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During two excavation seasons, January to February 2015 and December 2015 to February 2016, led by Janice Stargardt in Yahanda mound at Sri Ksetra, early sherds stamped with Buddhist motifs were found, later dated c.340 /- 30 CE Sri Ksetra is the largest Pyu site discovered thus far (Beikthano and Sri Ksetra are the only Pyu sites that have been extensively excavated.The vast arraying of surviving material indicates a rich visual culture that was endorsed by the Pyu at Sri Ksetra.The Pyu at Sri Ksetra declined in prominence around the ninth century AD.But the victors soon broke into three rival groups, and a second round of war ensued.Taking advantage of the confusion, a fourth group, the Mon of Lower Burma drove all indigenous groups out of Sri Ksetra.Other important Pyu cities as Maingmaw and Binnaka could yield more artefacts with more extensive excavations).It occupied an area larger than that of the eleventh century Pagan or nineteenth century Mandalay.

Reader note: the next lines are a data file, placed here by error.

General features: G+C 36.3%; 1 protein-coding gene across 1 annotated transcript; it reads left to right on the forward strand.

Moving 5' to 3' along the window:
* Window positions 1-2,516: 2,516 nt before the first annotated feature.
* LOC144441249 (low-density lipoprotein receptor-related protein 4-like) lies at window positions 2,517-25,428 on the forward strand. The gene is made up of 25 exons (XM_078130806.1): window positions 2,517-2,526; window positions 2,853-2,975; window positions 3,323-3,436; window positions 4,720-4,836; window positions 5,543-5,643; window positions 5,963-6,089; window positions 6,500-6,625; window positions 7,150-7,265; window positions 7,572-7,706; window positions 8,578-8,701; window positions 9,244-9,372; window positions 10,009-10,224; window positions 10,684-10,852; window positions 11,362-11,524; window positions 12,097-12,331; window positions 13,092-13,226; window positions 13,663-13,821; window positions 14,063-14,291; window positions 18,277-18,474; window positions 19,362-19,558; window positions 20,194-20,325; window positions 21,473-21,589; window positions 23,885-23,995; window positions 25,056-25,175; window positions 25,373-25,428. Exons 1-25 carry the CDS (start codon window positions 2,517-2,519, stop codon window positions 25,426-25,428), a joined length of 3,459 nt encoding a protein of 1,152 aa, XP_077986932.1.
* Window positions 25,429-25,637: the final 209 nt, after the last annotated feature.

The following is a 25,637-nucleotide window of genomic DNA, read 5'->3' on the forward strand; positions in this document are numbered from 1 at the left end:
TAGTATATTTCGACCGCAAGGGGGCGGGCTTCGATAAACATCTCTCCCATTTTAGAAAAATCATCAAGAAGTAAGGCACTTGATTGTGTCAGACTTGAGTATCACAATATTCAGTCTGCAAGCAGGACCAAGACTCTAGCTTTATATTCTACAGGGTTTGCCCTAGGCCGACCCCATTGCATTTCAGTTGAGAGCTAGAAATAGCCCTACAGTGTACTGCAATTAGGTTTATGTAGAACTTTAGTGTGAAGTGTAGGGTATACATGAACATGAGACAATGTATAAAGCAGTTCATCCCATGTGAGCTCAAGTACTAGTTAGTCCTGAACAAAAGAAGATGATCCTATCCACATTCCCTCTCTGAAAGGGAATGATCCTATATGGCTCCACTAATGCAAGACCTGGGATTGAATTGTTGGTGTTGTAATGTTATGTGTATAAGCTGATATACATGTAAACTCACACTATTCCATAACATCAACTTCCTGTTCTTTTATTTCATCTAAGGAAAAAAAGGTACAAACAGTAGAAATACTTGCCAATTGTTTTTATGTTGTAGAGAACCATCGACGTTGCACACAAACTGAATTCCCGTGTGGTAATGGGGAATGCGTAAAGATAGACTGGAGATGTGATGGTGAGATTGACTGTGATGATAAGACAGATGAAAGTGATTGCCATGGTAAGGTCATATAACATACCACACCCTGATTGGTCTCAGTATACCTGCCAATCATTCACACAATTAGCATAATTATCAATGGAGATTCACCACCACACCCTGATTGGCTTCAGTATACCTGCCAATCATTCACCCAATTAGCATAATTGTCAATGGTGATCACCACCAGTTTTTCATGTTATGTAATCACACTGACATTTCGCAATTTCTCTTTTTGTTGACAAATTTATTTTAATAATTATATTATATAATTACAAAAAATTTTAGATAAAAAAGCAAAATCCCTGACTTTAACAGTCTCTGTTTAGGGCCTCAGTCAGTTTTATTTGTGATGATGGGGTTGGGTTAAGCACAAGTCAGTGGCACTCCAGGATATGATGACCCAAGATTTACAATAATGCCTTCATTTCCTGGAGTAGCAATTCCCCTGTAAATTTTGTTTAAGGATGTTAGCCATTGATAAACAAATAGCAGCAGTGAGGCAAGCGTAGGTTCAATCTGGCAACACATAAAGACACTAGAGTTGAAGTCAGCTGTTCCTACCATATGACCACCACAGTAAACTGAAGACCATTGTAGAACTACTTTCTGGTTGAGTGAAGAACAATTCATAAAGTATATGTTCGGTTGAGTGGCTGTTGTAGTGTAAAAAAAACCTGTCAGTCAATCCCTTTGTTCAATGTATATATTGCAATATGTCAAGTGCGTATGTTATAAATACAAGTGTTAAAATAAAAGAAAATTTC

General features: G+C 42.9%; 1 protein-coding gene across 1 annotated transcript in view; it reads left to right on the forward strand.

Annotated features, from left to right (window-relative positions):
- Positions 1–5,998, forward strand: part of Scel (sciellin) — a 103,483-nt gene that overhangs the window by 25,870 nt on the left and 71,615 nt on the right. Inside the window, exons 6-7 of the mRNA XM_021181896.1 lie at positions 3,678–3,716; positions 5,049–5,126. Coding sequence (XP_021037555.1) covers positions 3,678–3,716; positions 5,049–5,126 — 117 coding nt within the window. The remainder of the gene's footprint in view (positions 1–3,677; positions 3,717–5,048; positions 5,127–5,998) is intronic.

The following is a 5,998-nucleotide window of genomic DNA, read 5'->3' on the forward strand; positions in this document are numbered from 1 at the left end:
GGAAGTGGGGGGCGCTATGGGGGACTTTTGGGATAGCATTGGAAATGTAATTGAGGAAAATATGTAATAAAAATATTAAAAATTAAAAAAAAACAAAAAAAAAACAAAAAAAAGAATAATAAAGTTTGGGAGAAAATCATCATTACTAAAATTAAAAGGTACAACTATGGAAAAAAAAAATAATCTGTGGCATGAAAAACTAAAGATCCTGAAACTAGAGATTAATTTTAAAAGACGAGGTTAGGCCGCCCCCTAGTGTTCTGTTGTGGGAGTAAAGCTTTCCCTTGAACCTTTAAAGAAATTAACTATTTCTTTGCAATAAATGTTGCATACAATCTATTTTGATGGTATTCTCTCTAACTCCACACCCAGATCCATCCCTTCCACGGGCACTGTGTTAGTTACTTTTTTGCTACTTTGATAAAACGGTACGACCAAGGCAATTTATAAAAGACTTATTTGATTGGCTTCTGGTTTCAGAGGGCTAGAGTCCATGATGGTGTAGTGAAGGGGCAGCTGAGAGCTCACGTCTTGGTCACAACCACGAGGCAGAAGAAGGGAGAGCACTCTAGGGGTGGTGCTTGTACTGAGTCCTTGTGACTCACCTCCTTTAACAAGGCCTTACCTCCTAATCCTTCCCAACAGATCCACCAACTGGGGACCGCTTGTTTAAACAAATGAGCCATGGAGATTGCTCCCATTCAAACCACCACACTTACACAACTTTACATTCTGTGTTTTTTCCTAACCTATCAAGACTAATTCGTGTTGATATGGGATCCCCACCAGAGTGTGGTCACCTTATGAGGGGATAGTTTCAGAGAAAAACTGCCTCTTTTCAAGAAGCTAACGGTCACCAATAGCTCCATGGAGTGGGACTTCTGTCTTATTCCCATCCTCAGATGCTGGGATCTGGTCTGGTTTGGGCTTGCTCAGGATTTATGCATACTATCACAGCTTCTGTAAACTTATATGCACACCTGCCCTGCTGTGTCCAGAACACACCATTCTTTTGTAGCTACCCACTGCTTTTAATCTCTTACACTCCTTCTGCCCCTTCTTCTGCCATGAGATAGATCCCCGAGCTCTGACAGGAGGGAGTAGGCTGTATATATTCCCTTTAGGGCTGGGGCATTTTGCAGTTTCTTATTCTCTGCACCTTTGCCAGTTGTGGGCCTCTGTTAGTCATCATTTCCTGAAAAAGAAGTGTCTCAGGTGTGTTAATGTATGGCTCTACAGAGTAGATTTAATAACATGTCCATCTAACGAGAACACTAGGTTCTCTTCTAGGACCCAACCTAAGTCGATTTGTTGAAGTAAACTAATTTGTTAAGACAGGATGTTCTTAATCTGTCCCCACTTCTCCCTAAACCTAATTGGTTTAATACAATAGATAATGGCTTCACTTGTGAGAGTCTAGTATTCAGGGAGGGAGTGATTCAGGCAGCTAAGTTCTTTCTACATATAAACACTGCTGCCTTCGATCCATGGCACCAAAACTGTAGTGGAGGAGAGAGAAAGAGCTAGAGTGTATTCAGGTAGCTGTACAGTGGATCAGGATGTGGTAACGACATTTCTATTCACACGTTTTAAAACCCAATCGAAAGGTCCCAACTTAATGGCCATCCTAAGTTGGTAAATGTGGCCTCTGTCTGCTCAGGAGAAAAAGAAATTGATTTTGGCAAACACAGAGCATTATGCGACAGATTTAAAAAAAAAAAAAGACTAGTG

(The Mranma (Burmans) were the third.) The Pyu initially emerged victorious over the Kanyan.), located along the Irrawaddy River at present-day Hmawza, was once a prominent Pyu settlement.The Pyu occupied several sites across Upper Myanmar, with Sri Ksetra recorded as the largest, the city wall enclosing an area of 1,477 hectares, Issues surrounding the dating of this site has meant the majority of material is dated between the seventh and ninth centuries AD, however recent scholarship suggests Pyu culture at Sri Ksetra was active centuries before this.The earliest mention is the fourth century AD account by Ch'ang Ch'u, with later accounts by Chinese pilgrims Xuanzang and Yijing in the seventh century AD .While these written records assist with the dating of Sri Ksetra and demonstrate cross-cultural interactions, they are fragmented and cannot all be backed by other evidence.